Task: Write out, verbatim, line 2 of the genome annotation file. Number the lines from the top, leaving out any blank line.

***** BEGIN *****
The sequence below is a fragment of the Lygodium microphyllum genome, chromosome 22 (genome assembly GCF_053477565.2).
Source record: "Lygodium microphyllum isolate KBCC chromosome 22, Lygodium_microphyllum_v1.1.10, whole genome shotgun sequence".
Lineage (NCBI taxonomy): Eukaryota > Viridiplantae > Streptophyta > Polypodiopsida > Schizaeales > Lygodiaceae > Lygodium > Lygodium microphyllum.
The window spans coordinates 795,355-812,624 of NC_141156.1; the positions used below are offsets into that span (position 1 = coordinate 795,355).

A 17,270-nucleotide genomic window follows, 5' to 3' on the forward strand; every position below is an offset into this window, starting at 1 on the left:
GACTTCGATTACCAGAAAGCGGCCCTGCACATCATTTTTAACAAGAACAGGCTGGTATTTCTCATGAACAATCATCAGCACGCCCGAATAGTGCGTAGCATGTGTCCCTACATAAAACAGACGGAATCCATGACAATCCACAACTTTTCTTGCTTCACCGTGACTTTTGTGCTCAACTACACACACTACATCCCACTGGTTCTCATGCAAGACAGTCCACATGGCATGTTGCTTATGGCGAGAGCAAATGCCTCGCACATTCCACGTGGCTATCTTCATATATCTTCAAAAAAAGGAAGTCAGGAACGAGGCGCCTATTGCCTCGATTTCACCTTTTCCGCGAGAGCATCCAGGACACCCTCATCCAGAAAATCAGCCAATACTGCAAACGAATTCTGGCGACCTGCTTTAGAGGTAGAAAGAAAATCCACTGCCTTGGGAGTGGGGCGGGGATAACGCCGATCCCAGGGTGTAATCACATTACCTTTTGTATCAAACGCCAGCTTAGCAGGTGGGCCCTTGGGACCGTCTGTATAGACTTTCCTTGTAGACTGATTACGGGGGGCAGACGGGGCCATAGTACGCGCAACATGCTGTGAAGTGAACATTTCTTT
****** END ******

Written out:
Source record: "Lygodium microphyllum isolate KBCC chromosome 22, Lygodium_microphyllum_v1.1.10, whole genome shotgun sequence".